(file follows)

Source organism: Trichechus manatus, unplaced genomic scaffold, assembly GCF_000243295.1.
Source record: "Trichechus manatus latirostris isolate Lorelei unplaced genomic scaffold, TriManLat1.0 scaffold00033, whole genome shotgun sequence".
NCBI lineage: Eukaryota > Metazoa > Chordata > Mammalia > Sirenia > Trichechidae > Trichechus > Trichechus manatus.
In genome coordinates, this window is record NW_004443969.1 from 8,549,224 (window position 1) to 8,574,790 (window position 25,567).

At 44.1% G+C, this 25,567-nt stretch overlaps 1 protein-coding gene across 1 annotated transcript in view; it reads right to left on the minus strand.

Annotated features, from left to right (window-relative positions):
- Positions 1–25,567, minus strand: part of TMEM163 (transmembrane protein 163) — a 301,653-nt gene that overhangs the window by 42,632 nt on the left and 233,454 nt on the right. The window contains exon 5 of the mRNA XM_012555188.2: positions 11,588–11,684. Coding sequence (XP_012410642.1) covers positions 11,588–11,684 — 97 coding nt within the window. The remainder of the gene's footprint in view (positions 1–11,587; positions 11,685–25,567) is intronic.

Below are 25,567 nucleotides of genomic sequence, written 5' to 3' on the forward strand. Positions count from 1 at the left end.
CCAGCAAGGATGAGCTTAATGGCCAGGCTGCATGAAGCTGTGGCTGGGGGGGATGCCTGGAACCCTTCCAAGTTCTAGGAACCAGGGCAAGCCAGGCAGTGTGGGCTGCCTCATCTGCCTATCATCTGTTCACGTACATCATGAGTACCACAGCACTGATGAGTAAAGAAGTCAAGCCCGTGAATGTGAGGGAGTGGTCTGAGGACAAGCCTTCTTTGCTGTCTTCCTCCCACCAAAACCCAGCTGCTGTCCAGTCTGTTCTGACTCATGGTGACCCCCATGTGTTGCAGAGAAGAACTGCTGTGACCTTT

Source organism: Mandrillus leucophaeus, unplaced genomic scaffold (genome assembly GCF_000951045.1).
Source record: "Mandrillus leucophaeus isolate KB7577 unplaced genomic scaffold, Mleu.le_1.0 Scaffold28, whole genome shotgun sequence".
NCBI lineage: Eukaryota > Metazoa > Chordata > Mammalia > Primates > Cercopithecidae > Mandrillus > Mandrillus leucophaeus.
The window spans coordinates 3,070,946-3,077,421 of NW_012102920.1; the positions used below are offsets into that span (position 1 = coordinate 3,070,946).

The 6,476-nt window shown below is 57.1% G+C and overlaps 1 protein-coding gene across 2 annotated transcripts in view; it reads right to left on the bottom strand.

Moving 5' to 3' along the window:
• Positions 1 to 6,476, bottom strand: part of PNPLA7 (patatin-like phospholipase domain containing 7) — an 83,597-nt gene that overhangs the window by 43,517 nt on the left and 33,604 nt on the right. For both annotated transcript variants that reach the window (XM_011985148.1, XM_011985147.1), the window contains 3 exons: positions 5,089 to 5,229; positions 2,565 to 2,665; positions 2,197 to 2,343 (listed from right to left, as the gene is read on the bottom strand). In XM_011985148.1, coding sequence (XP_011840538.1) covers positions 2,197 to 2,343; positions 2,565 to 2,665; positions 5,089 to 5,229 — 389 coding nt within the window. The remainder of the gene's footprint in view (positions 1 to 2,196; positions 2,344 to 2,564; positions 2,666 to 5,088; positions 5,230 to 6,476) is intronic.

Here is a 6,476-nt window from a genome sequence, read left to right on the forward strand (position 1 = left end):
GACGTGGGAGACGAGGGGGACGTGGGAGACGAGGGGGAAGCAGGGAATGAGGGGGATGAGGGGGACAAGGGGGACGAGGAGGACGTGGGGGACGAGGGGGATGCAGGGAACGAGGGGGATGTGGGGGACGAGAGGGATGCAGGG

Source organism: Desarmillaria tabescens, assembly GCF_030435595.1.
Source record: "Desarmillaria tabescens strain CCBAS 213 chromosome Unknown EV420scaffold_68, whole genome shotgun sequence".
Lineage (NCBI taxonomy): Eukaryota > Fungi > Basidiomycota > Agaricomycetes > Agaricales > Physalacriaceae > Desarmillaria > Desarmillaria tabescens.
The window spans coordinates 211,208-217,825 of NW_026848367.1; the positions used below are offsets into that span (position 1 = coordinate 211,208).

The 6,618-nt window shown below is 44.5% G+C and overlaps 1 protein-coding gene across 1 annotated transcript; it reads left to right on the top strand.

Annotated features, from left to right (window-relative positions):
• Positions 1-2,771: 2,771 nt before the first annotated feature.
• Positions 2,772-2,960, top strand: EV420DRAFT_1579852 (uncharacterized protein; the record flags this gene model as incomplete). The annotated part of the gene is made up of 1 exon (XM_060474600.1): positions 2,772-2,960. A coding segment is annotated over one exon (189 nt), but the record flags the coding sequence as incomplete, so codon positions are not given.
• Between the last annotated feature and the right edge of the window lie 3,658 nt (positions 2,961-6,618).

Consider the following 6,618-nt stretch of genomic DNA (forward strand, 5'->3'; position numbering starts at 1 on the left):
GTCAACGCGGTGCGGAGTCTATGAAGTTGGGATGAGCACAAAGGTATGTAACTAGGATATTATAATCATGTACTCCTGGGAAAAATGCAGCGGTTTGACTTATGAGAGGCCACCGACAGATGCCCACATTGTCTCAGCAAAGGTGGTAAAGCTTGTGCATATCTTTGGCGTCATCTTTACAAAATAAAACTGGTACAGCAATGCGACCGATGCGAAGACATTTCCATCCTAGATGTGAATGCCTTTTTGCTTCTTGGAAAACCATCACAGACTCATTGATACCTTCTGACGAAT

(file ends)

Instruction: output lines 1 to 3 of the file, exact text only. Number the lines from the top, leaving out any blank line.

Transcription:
Source organism: Trichechus manatus, unplaced genomic scaffold, assembly GCF_000243295.1.
Source record: "Trichechus manatus latirostris isolate Lorelei unplaced genomic scaffold, TriManLat1.0 scaffold00033, whole genome shotgun sequence".
NCBI lineage: Eukaryota > Metazoa > Chordata > Mammalia > Sirenia > Trichechidae > Trichechus > Trichechus manatus.